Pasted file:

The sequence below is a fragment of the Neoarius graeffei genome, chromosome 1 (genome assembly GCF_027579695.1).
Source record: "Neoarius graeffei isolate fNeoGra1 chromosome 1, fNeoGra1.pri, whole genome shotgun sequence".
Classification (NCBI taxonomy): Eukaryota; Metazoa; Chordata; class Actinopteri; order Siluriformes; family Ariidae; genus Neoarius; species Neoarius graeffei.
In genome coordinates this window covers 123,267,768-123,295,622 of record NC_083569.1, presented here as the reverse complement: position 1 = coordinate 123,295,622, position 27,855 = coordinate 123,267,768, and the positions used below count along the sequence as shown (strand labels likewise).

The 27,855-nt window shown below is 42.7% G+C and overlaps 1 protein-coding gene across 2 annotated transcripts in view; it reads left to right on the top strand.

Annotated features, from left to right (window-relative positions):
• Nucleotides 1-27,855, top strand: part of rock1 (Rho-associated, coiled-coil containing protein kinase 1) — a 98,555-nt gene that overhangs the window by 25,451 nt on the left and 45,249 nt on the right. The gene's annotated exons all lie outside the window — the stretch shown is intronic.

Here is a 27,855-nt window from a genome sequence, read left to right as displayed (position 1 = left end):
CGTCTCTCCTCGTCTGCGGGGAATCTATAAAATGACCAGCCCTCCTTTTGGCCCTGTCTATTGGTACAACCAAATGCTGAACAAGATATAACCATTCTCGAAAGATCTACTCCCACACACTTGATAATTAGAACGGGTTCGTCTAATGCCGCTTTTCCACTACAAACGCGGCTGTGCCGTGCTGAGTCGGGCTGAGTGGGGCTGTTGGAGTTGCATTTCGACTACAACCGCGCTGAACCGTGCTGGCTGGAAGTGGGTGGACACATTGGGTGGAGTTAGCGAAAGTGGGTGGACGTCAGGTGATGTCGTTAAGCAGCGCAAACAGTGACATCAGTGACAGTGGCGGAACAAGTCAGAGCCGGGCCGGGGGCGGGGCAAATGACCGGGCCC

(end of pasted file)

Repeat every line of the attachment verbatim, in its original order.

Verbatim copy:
The sequence below is a fragment of the Neoarius graeffei genome, chromosome 1 (genome assembly GCF_027579695.1).
Source record: "Neoarius graeffei isolate fNeoGra1 chromosome 1, fNeoGra1.pri, whole genome shotgun sequence".
Classification (NCBI taxonomy): Eukaryota; Metazoa; Chordata; class Actinopteri; order Siluriformes; family Ariidae; genus Neoarius; species Neoarius graeffei.
In genome coordinates this window covers 123,267,768-123,295,622 of record NC_083569.1, presented here as the reverse complement: position 1 = coordinate 123,295,622, position 27,855 = coordinate 123,267,768, and the positions used below count along the sequence as shown (strand labels likewise).

The 27,855-nt window shown below is 42.7% G+C and overlaps 1 protein-coding gene across 2 annotated transcripts in view; it reads left to right on the top strand.

Annotated features, from left to right (window-relative positions):
• Nucleotides 1-27,855, top strand: part of rock1 (Rho-associated, coiled-coil containing protein kinase 1) — a 98,555-nt gene that overhangs the window by 25,451 nt on the left and 45,249 nt on the right. The gene's annotated exons all lie outside the window — the stretch shown is intronic.

Here is a 27,855-nt window from a genome sequence, read left to right as displayed (position 1 = left end):
CGTCTCTCCTCGTCTGCGGGGAATCTATAAAATGACCAGCCCTCCTTTTGGCCCTGTCTATTGGTACAACCAAATGCTGAACAAGATATAACCATTCTCGAAAGATCTACTCCCACACACTTGATAATTAGAACGGGTTCGTCTAATGCCGCTTTTCCACTACAAACGCGGCTGTGCCGTGCTGAGTCGGGCTGAGTGGGGCTGTTGGAGTTGCATTTCGACTACAACCGCGCTGAACCGTGCTGGCTGGAAGTGGGTGGACACATTGGGTGGAGTTAGCGAAAGTGGGTGGACGTCAGGTGATGTCGTTAAGCAGCGCAAACAGTGACATCAGTGACAGTGGCGGAACAAGTCAGAGCCGGGCCGGGGGCGGGGCAAATGACCGGGCCC